[Reply to this comment]

    Katie Reply:

    Shari,
    Honestly, with wholesome ingredients like these and practically no sweetener, I wouldn’t worry a whit about calories or fat! These are all good, healthy fats, and I’m sure a calorie count would look terrible because nuts have a high fat/high cal content. But healthy is healthy, no matter what the “numbers” say! :) Katie

    [Reply to this comment]

  • Donna

    These bars are awesome! I brought these in to work for people to try and they loved them! I really LOVE your website…I could spend all day looking at-up things. I have made several of your recipes and really just love everything you have here. Wanted to let you know Katie.
    Donna

    [Reply to this comment]

    Katie Reply:

    Thanks, Donna! I love to hear from readers!

    [Reply to this comment]

  • Kara

    Is a vitamix a food processor? I just tried making these in mine, and was a big failure! It wouldn`t mix, I had to add water to get it to halfway go! Any tips for me??! Thanks! They sound really yummy…

    [Reply to this comment]

    Katie Reply:

    Kara,
    Do you mean you have and used a Vitamix? I can only imagine that should do a great job with the bars. ??? I make them in my normal food processor, but yes, a Vitamix is supposed to be a super powerful food processor. The coconut oil really gets them to stick together. I hope you can make them worK! :) Katie

    [Reply to this comment]

    Stephanie M Reply:

    I would make sure your liquid ingredients are at the bottom and use your tamper to push everything down.

    [Reply to this comment]

  • Natalie

    I made these bars the other day and they are “FABULOUS”. I gave them to all my non health food eating friends and family and they too loved them. I added some goji berries for a little extra nutritional kick and it was a great contrast. Thanks!!

    [Reply to this comment]

  • Jennie@ Pure Homemaking

    Oh this looks positively divine! I just finished making a variation of your regular granola bars (peanut butter and chocolate) and I must give these a go next time I get some almonds! This sounds so good!

    [Reply to this comment]

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  • KP

    Absolutely delicious, but mine are all crumbly. Don’t hold together. Any ideas? Which ingredient should I add more of?

    [Reply to this comment]

    Katie Reply:

    KP,
    did you refrigerate them? That makes a world of difference. If they’re still crumbly, I’m sure a bit more coconut oil or almond butter would do the trick. You can see in the photo that mine are pretty gooey in the food processor but harden up nicely in the fridge. They shouldn’t be crumbly for sure – I’m sure you’ll be able to get them to stick! :) katie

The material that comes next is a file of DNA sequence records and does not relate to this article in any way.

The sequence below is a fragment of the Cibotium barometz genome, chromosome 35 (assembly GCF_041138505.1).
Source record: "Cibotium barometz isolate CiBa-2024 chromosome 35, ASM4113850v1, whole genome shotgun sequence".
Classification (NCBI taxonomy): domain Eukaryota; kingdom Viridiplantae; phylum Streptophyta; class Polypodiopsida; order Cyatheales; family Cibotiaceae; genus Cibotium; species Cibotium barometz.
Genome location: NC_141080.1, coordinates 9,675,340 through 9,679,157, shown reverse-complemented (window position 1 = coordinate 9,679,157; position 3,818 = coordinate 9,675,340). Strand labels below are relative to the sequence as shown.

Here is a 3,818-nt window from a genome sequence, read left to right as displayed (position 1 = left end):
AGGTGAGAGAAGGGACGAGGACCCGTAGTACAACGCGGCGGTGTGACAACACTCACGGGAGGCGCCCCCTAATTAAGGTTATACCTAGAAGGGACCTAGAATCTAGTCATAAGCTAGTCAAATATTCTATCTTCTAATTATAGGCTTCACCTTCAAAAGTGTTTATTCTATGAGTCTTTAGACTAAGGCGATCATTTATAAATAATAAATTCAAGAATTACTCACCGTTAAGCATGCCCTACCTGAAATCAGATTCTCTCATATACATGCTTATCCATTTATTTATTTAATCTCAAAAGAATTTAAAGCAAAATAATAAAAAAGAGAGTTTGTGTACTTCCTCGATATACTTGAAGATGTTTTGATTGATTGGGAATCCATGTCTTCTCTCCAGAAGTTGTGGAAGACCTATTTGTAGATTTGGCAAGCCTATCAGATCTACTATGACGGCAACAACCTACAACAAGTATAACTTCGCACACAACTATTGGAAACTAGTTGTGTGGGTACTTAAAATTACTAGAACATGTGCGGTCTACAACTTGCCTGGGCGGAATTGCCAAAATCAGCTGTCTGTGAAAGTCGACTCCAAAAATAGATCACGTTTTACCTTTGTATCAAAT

[Reply to this comment]

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  • Amarea

    I don’t have a food processor? Is it still possible to make this? (I am a complete newbie to this whole homemade thing, so sorry if this is a silly question!! :)

    [Reply to this comment]

    Katie Reply:

    Amarea,
    A good blender might do the trick, or a mini food chopper *maybe*…you would need something to get the almonds chopped really, really finely (you can tell in the picture that a knife, for example, probably wouldn’t be enough). No silly questions! Good for you to start down the path to making more of your own! :) Katie

    [Reply to this comment]

  • Louise

    Hi Katie,
    I really want to try this and the granola bar recipes but my problem is this – I really, really don’t like coconut. I can manage coconut oil in things, but not the actual shredded coconut, both texture and flavour do weird things to me. Can you suggest a reasonable substitute for the shredded coconut?
    Many thanks,
    Louise

    [Reply to this comment]

    Katie @ Kitchen Stewardship Reply:

    Louise,
    First, because everything is chopped in the food processor, I’m not sure if you could pick out the texture of the coconut (not my fav either). I’m thinking you could always try simply omitting it, or add extra flax or maybe ground nuts to compensate.

    I don’t actually call for coconut in the granola bars, though.
    :) Katie

    [Reply to this comment]

    Louise Reply:

    Right you are, I was thinking the actual granola rather than the granola bars. I will definitely try substituting, I have lots of ground flax available or could grind up some nuts fairly easily. I just don’t want to risk making a whole batch of something and not wanting to eat it because I can taste the coconut. Thanks so much for the response! I’ve never been really confident when it comes to altering recipes, so it helps to have some experienced input. :)